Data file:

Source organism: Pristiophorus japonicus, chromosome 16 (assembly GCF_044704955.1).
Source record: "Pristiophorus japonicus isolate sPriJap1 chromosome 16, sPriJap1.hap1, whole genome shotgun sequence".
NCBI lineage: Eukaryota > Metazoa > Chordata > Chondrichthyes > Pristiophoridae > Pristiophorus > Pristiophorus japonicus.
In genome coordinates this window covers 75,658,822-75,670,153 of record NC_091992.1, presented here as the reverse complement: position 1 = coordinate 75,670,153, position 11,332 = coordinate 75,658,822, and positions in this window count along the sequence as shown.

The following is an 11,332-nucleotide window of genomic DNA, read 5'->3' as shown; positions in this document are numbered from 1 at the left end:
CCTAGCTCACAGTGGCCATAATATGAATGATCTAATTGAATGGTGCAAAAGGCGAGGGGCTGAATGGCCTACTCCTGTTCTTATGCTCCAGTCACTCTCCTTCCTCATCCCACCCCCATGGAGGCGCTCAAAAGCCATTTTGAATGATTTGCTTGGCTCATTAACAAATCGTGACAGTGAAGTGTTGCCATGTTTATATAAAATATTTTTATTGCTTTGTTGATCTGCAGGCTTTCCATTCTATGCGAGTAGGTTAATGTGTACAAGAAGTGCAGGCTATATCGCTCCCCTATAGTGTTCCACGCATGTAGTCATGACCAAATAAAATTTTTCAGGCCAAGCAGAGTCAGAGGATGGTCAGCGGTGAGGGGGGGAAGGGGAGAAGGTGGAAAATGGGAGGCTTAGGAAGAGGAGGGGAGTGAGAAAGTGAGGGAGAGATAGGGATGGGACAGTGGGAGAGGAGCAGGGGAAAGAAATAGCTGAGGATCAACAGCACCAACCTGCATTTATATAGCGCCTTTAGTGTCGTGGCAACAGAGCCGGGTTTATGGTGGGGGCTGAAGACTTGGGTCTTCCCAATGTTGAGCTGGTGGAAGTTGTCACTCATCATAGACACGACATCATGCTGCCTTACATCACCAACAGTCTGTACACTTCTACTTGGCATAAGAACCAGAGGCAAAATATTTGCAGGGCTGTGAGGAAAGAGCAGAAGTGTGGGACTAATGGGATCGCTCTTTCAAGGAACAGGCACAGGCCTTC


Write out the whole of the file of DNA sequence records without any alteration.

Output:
Source organism: Pristiophorus japonicus, chromosome 16 (assembly GCF_044704955.1).
Source record: "Pristiophorus japonicus isolate sPriJap1 chromosome 16, sPriJap1.hap1, whole genome shotgun sequence".
NCBI lineage: Eukaryota > Metazoa > Chordata > Chondrichthyes > Pristiophoridae > Pristiophorus > Pristiophorus japonicus.
In genome coordinates this window covers 75,658,822-75,670,153 of record NC_091992.1, presented here as the reverse complement: position 1 = coordinate 75,670,153, position 11,332 = coordinate 75,658,822, and positions in this window count along the sequence as shown.

The following is an 11,332-nucleotide window of genomic DNA, read 5'->3' as shown; positions in this document are numbered from 1 at the left end:
CCTAGCTCACAGTGGCCATAATATGAATGATCTAATTGAATGGTGCAAAAGGCGAGGGGCTGAATGGCCTACTCCTGTTCTTATGCTCCAGTCACTCTCCTTCCTCATCCCACCCCCATGGAGGCGCTCAAAAGCCATTTTGAATGATTTGCTTGGCTCATTAACAAATCGTGACAGTGAAGTGTTGCCATGTTTATATAAAATATTTTTATTGCTTTGTTGATCTGCAGGCTTTCCATTCTATGCGAGTAGGTTAATGTGTACAAGAAGTGCAGGCTATATCGCTCCCCTATAGTGTTCCACGCATGTAGTCATGACCAAATAAAATTTTTCAGGCCAAGCAGAGTCAGAGGATGGTCAGCGGTGAGGGGGGGAAGGGGAGAAGGTGGAAAATGGGAGGCTTAGGAAGAGGAGGGGAGTGAGAAAGTGAGGGAGAGATAGGGATGGGACAGTGGGAGAGGAGCAGGGGAAAGAAATAGCTGAGGATCAACAGCACCAACCTGCATTTATATAGCGCCTTTAGTGTCGTGGCAACAGAGCCGGGTTTATGGTGGGGGCTGAAGACTTGGGTCTTCCCAATGTTGAGCTGGTGGAAGTTGTCACTCATCATAGACACGACATCATGCTGCCTTACATCACCAACAGTCTGTACACTTCTACTTGGCATAAGAACCAGAGGCAAAATATTTGCAGGGCTGTGAGGAAAGAGCAGAAGTGTGGGACTAATGGGATCGCTCTTTCAAGGAACAGGCACAGGCCTTC